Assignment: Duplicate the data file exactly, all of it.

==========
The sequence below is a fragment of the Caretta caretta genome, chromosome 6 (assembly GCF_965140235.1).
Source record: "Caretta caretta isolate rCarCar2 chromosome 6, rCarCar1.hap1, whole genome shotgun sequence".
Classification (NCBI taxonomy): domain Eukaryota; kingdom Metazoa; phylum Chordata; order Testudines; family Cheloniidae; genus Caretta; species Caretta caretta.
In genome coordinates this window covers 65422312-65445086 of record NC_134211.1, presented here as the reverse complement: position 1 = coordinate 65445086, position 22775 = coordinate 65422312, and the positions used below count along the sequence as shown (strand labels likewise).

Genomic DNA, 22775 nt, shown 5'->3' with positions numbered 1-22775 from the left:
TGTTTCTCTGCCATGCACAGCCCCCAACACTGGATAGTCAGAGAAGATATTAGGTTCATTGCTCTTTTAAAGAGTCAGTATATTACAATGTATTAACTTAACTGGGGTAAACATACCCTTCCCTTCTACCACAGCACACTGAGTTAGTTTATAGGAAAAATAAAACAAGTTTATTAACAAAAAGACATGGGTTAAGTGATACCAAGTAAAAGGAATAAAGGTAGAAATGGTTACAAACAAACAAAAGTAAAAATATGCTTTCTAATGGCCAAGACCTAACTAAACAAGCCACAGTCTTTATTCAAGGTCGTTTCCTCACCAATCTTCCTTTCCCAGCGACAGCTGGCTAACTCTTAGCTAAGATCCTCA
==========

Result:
The sequence below is a fragment of the Caretta caretta genome, chromosome 6 (assembly GCF_965140235.1).
Source record: "Caretta caretta isolate rCarCar2 chromosome 6, rCarCar1.hap1, whole genome shotgun sequence".
Classification (NCBI taxonomy): domain Eukaryota; kingdom Metazoa; phylum Chordata; order Testudines; family Cheloniidae; genus Caretta; species Caretta caretta.
In genome coordinates this window covers 65422312-65445086 of record NC_134211.1, presented here as the reverse complement: position 1 = coordinate 65445086, position 22775 = coordinate 65422312, and the positions used below count along the sequence as shown (strand labels likewise).

Genomic DNA, 22775 nt, shown 5'->3' with positions numbered 1-22775 from the left:
TGTTTCTCTGCCATGCACAGCCCCCAACACTGGATAGTCAGAGAAGATATTAGGTTCATTGCTCTTTTAAAGAGTCAGTATATTACAATGTATTAACTTAACTGGGGTAAACATACCCTTCCCTTCTACCACAGCACACTGAGTTAGTTTATAGGAAAAATAAAACAAGTTTATTAACAAAAAGACATGGGTTAAGTGATACCAAGTAAAAGGAATAAAGGTAGAAATGGTTACAAACAAACAAAAGTAAAAATATGCTTTCTAATGGCCAAGACCTAACTAAACAAGCCACAGTCTTTATTCAAGGTCGTTTCCTCACCAATCTTCCTTTCCCAGCGACAGCTGGCTAACTCTTAGCTAAGATCCTCA